Limit ordinal

Limit ordinal

A limit ordinal is an ordinal number which is neither zero nor a successor ordinal.

Various equivalent ways to express this are:
*It cannot be reached via the ordinal successor operation "S"; in precise terms, we say &lambda; is a limit ordinal if and only if &lambda; > 0 and for any &beta; < &lambda;, there exists &gamma; such that &beta; < &gamma; < &lambda;.
*It is equal to the supremum of all the ordinals below it, but is not zero. (Compare with a successor ordinal: the set of ordinals below it has a maximum, so the supremum is this maximum, the previous ordinal.)
*It is not zero and has no maximum element.
*It can be written in the form &omega;α for α > 0. That is, in the ml|Ordinal arithmetic|Cantor normal form|Cantor normal form there is no finite number as last term, and the ordinal is nonzero.
*It is a limit point of the class of ordinal numbers, with respect to the order topology. (The other ordinals are isolated points.)

Some contention exists on whether or not 0 should be classified as a limit ordinal, as it does not have an immediate predecessor; some textbooks include 0 in the class of limit ordinals [Thomas Jech, "Set Theory". Third Millennium edition. Springer.] while others exclude it [Kenneth Kunen, "Set Theory. An introduction to independence proofs". North-Holland.] .


Because the class of ordinal numbers is well-ordered, there is a smallest infinite limit ordinal; denoted by &omega;. This ordinal &omega; is also the smallest infinite ordinal (disregarding "limit"), as it is the least upper bound of the natural numbers. Hence &omega; represents the order type of the natural numbers. The next limit ordinal above the first is &omega; + &omega; = &omega;&middot;2, and then we have &omega;&middot;"n", for any natural number "n". Taking the union (the supremum operation on any set of ordinals) of all the &omega;&middot;n, we get &omega;&middot;&omega; = &omega;2. This process can be iterated as follows to produce::omega^3, omega^4, ldots, omega^omega, omega^{omega^omega}, ldots, epsilon_0 = omega^{omega^{omega^{cdots}, ldots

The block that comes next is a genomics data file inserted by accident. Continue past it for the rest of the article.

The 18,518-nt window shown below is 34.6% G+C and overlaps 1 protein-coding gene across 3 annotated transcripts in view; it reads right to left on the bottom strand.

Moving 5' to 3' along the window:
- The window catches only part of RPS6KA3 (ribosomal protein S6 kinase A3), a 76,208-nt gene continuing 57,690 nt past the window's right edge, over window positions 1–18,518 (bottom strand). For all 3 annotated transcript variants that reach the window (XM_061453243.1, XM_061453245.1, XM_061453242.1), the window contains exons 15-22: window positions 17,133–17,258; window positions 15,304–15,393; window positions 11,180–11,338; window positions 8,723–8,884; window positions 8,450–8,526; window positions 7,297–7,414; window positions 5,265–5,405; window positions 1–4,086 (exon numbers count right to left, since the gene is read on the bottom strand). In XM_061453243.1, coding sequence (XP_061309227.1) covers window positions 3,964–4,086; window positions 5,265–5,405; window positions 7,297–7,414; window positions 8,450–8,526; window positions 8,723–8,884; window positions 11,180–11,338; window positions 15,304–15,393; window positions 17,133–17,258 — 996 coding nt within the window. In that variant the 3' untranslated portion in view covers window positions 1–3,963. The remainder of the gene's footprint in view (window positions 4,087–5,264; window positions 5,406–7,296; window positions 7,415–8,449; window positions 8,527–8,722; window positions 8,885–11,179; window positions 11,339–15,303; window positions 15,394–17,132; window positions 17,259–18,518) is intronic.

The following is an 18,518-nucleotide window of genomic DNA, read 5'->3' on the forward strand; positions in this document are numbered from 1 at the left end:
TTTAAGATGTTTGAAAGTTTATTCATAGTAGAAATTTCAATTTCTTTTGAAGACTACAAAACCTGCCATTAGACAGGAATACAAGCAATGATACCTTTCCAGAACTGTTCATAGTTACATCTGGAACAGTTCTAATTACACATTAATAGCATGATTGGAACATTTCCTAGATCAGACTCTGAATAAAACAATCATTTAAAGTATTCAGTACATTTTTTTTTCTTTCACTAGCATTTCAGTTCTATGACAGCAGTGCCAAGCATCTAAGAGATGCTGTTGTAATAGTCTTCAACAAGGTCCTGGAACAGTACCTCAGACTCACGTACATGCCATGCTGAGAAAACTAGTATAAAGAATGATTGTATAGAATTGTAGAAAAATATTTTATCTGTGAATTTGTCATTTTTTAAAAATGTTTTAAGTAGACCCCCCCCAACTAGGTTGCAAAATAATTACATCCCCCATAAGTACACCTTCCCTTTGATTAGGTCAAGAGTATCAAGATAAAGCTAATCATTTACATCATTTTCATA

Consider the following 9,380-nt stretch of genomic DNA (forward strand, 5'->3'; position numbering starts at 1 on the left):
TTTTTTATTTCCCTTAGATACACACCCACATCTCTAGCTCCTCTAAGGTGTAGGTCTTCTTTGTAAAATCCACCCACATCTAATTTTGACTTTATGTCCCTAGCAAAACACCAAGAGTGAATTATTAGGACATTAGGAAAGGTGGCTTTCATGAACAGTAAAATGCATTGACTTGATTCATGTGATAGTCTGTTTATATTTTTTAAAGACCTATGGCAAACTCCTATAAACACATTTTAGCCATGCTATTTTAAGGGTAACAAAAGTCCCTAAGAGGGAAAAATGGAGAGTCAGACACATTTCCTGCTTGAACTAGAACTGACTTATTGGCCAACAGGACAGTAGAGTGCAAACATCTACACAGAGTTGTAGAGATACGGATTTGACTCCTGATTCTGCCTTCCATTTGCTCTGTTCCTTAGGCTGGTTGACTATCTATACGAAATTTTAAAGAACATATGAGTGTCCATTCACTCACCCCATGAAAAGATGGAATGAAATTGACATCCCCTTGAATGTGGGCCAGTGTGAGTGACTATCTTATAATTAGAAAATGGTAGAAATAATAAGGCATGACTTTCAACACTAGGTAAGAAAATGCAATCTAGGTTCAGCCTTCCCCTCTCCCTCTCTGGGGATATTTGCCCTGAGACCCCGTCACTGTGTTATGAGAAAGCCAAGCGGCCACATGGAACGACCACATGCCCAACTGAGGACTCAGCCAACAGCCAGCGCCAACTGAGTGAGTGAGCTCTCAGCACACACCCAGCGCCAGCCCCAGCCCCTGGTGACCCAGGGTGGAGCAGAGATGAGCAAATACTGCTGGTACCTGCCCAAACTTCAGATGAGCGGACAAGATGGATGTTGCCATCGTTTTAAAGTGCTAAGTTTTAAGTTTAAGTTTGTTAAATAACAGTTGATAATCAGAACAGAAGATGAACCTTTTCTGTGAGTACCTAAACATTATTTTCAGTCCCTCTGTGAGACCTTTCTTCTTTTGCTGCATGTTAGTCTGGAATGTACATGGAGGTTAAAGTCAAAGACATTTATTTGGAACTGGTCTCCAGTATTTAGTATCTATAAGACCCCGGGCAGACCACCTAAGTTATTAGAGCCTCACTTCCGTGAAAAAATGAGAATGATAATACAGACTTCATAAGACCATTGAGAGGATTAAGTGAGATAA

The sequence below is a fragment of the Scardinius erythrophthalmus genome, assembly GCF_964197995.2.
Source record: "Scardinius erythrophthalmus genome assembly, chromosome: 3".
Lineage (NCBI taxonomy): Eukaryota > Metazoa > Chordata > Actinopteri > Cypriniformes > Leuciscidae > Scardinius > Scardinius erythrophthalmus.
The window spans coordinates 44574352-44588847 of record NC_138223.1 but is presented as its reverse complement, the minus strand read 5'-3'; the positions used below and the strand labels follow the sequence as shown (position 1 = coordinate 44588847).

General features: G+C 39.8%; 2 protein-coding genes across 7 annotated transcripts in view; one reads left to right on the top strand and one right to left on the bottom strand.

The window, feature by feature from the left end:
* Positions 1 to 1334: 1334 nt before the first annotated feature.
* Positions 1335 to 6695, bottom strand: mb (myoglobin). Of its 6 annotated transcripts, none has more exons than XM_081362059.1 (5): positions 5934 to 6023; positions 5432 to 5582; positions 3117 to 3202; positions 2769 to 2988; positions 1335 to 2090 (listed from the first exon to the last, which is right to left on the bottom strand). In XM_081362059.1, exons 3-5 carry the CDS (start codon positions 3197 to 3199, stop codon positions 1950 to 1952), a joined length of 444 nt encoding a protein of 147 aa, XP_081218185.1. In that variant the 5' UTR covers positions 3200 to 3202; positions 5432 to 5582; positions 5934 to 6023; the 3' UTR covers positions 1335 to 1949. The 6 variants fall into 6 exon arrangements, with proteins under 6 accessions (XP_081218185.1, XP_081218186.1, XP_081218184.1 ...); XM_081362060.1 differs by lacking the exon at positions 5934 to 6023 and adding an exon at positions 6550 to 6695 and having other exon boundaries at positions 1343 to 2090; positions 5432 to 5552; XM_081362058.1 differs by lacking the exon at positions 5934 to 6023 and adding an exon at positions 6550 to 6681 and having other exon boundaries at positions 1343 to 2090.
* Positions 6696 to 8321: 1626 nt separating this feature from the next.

In general, all of these recursive definitions via multiplication, exponentiation, repeated exponentiation, etc. yield limit ordinals. All of the ordinals discussed so far are still countable ordinals; it can be proved that there exists no recursively enumerable scheme of naming just all the countable ordinals.

Beyond the countable, the first uncountable ordinal is usually denoted &omega;1. It is also a limit ordinal.

Continuing, one can obtain the following (all of which are now increasing in cardinality):

:omega_2, omega_3, ldots, omega_omega, omega_{omega^omega},ldots

In general, we always get a limit ordinal when taking the union of a set of ordinals that has no maximum element.

The ordinals of the form &omega;²α, for α > 0, are limits of limits, etc.


The classes of successor ordinals and limit ordinals (of various cofinalities) as well as zero exhaust the entire class of ordinals, so these cases are often used in proofs by transfinite induction or definitions by transfinite recursion. Limit ordinals represent a sort of "turning point" in such procedures, in which one must use limiting operations such as taking the union over all preceding ordinals. In principle, one could do anything at limit ordinals, but taking the union is continuous in the order topology and this is usually desirable.

If we use the Von Neumann cardinal assignment, every infinite cardinal number is also a limit ordinal (and this is a fitting observation, as "cardinal" derives from the Latin "cardo" meaning "hinge" or "turning point"): the proof of this fact is done by simply showing that every infinite successor ordinal is equinumerous to a limit ordinal via the Hotel Infinity argument.

Cardinal numbers have their own notion of successorship and limit (everything getting upgraded to a higher level).


See also

*ordinal arithmetic
*limit cardinal

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